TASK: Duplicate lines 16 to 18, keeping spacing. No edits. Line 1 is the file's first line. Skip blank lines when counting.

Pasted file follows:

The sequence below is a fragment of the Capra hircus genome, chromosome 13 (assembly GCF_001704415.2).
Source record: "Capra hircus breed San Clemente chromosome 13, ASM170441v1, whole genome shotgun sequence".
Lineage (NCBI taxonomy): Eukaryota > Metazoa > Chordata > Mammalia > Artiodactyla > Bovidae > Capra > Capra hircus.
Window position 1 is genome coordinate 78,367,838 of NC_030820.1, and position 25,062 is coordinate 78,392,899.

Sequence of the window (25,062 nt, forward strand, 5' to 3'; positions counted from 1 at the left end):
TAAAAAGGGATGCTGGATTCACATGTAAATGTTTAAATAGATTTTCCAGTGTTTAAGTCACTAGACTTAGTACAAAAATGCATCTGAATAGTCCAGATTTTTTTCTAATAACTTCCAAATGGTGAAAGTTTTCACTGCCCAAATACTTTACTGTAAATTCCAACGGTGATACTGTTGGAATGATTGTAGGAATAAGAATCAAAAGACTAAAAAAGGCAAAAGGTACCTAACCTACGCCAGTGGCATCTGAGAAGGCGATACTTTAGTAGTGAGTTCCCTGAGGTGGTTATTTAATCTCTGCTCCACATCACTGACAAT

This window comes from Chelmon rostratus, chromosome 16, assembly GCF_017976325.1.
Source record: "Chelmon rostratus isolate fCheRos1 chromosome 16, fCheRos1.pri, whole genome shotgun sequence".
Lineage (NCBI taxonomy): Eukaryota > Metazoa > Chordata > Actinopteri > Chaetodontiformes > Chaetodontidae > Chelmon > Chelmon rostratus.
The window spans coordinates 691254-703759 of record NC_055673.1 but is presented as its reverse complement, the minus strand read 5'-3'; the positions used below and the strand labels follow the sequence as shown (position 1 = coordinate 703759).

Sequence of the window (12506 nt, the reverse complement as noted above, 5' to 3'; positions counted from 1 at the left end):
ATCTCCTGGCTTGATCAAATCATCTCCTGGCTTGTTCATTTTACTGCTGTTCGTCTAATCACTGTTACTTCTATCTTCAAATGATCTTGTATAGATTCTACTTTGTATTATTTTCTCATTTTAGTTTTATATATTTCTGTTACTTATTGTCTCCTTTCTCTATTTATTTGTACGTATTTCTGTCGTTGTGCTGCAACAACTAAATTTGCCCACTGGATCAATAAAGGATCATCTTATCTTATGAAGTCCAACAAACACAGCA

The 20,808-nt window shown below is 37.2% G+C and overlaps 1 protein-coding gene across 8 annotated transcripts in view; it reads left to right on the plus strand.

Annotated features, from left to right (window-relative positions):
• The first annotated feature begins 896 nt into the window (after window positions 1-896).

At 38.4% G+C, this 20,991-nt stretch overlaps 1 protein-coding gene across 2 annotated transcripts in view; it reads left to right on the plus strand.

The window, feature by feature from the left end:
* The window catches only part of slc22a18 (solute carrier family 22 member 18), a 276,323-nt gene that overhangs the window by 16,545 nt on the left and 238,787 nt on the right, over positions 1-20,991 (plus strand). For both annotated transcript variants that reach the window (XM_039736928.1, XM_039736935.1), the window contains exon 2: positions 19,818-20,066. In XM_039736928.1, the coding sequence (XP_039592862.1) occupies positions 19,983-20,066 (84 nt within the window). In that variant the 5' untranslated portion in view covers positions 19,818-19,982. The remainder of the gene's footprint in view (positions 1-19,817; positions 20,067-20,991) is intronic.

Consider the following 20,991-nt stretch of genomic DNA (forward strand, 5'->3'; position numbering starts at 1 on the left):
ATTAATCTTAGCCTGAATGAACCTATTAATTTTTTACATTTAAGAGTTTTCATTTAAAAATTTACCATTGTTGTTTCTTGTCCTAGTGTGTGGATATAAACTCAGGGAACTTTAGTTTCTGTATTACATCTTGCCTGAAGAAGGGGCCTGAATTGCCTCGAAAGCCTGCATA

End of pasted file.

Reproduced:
At 38.4% G+C, this 20,991-nt stretch overlaps 1 protein-coding gene across 2 annotated transcripts in view; it reads left to right on the plus strand.

The window, feature by feature from the left end:
* The window catches only part of slc22a18 (solute carrier family 22 member 18), a 276,323-nt gene that overhangs the window by 16,545 nt on the left and 238,787 nt on the right, over positions 1-20,991 (plus strand). For both annotated transcript variants that reach the window (XM_039736928.1, XM_039736935.1), the window contains exon 2: positions 19,818-20,066. In XM_039736928.1, the coding sequence (XP_039592862.1) occupies positions 19,983-20,066 (84 nt within the window). In that variant the 5' untranslated portion in view covers positions 19,818-19,982. The remainder of the gene's footprint in view (positions 1-19,817; positions 20,067-20,991) is intronic.